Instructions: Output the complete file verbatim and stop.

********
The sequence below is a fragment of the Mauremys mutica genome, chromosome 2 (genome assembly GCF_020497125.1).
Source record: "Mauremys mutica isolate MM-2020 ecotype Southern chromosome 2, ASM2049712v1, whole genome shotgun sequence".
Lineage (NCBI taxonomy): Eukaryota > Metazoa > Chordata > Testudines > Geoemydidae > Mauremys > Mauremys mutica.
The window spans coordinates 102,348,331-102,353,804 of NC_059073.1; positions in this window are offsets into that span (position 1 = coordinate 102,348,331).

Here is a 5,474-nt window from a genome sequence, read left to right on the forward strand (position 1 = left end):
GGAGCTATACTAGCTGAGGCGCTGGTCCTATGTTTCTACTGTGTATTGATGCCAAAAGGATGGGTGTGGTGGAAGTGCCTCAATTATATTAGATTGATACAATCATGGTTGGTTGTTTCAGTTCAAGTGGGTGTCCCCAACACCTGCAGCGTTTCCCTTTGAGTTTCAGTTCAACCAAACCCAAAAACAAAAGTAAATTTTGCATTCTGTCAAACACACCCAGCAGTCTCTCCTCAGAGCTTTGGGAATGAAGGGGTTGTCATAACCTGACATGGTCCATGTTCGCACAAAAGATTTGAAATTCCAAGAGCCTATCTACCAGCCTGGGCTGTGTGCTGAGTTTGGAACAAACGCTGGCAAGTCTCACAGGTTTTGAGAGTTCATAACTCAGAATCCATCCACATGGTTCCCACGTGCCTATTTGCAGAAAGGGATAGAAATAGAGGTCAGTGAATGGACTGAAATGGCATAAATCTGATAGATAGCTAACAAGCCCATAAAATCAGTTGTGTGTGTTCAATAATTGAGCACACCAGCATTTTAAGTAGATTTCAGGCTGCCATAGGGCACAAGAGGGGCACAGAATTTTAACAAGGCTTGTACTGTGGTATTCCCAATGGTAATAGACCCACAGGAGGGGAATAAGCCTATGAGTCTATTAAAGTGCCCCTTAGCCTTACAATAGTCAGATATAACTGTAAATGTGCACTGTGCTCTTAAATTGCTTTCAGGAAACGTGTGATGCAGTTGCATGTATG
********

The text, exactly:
The sequence below is a fragment of the Mauremys mutica genome, chromosome 2 (genome assembly GCF_020497125.1).
Source record: "Mauremys mutica isolate MM-2020 ecotype Southern chromosome 2, ASM2049712v1, whole genome shotgun sequence".
Lineage (NCBI taxonomy): Eukaryota > Metazoa > Chordata > Testudines > Geoemydidae > Mauremys > Mauremys mutica.
The window spans coordinates 102,348,331-102,353,804 of NC_059073.1; positions in this window are offsets into that span (position 1 = coordinate 102,348,331).

Here is a 5,474-nt window from a genome sequence, read left to right on the forward strand (position 1 = left end):
GGAGCTATACTAGCTGAGGCGCTGGTCCTATGTTTCTACTGTGTATTGATGCCAAAAGGATGGGTGTGGTGGAAGTGCCTCAATTATATTAGATTGATACAATCATGGTTGGTTGTTTCAGTTCAAGTGGGTGTCCCCAACACCTGCAGCGTTTCCCTTTGAGTTTCAGTTCAACCAAACCCAAAAACAAAAGTAAATTTTGCATTCTGTCAAACACACCCAGCAGTCTCTCCTCAGAGCTTTGGGAATGAAGGGGTTGTCATAACCTGACATGGTCCATGTTCGCACAAAAGATTTGAAATTCCAAGAGCCTATCTACCAGCCTGGGCTGTGTGCTGAGTTTGGAACAAACGCTGGCAAGTCTCACAGGTTTTGAGAGTTCATAACTCAGAATCCATCCACATGGTTCCCACGTGCCTATTTGCAGAAAGGGATAGAAATAGAGGTCAGTGAATGGACTGAAATGGCATAAATCTGATAGATAGCTAACAAGCCCATAAAATCAGTTGTGTGTGTTCAATAATTGAGCACACCAGCATTTTAAGTAGATTTCAGGCTGCCATAGGGCACAAGAGGGGCACAGAATTTTAACAAGGCTTGTACTGTGGTATTCCCAATGGTAATAGACCCACAGGAGGGGAATAAGCCTATGAGTCTATTAAAGTGCCCCTTAGCCTTACAATAGTCAGATATAACTGTAAATGTGCACTGTGCTCTTAAATTGCTTTCAGGAAACGTGTGATGCAGTTGCATGTATG